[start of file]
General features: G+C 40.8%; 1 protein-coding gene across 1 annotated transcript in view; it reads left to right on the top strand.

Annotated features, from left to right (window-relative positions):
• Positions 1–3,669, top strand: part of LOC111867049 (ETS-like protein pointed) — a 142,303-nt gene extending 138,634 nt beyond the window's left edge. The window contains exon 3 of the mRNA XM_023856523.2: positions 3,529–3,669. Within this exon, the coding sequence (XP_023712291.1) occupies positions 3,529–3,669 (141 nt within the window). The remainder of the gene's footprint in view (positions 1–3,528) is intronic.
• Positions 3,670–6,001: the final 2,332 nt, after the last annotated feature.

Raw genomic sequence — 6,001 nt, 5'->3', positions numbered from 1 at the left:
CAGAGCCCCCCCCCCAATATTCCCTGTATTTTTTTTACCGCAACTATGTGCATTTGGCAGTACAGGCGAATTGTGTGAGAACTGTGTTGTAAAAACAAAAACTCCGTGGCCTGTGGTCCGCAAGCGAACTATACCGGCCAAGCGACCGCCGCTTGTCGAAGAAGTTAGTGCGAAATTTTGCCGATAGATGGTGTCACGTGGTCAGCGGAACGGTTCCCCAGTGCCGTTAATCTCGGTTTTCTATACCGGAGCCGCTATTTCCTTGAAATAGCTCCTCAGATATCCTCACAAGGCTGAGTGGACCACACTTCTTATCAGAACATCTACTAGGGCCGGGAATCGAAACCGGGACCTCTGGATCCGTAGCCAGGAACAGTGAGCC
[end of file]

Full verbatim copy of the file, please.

General features: G+C 40.8%; 1 protein-coding gene across 1 annotated transcript in view; it reads left to right on the top strand.

Annotated features, from left to right (window-relative positions):
• Positions 1–3,669, top strand: part of LOC111867049 (ETS-like protein pointed) — a 142,303-nt gene extending 138,634 nt beyond the window's left edge. The window contains exon 3 of the mRNA XM_023856523.2: positions 3,529–3,669. Within this exon, the coding sequence (XP_023712291.1) occupies positions 3,529–3,669 (141 nt within the window). The remainder of the gene's footprint in view (positions 1–3,528) is intronic.
• Positions 3,670–6,001: the final 2,332 nt, after the last annotated feature.

Raw genomic sequence — 6,001 nt, 5'->3', positions numbered from 1 at the left:
CAGAGCCCCCCCCCCAATATTCCCTGTATTTTTTTTACCGCAACTATGTGCATTTGGCAGTACAGGCGAATTGTGTGAGAACTGTGTTGTAAAAACAAAAACTCCGTGGCCTGTGGTCCGCAAGCGAACTATACCGGCCAAGCGACCGCCGCTTGTCGAAGAAGTTAGTGCGAAATTTTGCCGATAGATGGTGTCACGTGGTCAGCGGAACGGTTCCCCAGTGCCGTTAATCTCGGTTTTCTATACCGGAGCCGCTATTTCCTTGAAATAGCTCCTCAGATATCCTCACAAGGCTGAGTGGACCACACTTCTTATCAGAACATCTACTAGGGCCGGGAATCGAAACCGGGACCTCTGGATCCGTAGCCAGGAACAGTGAGCC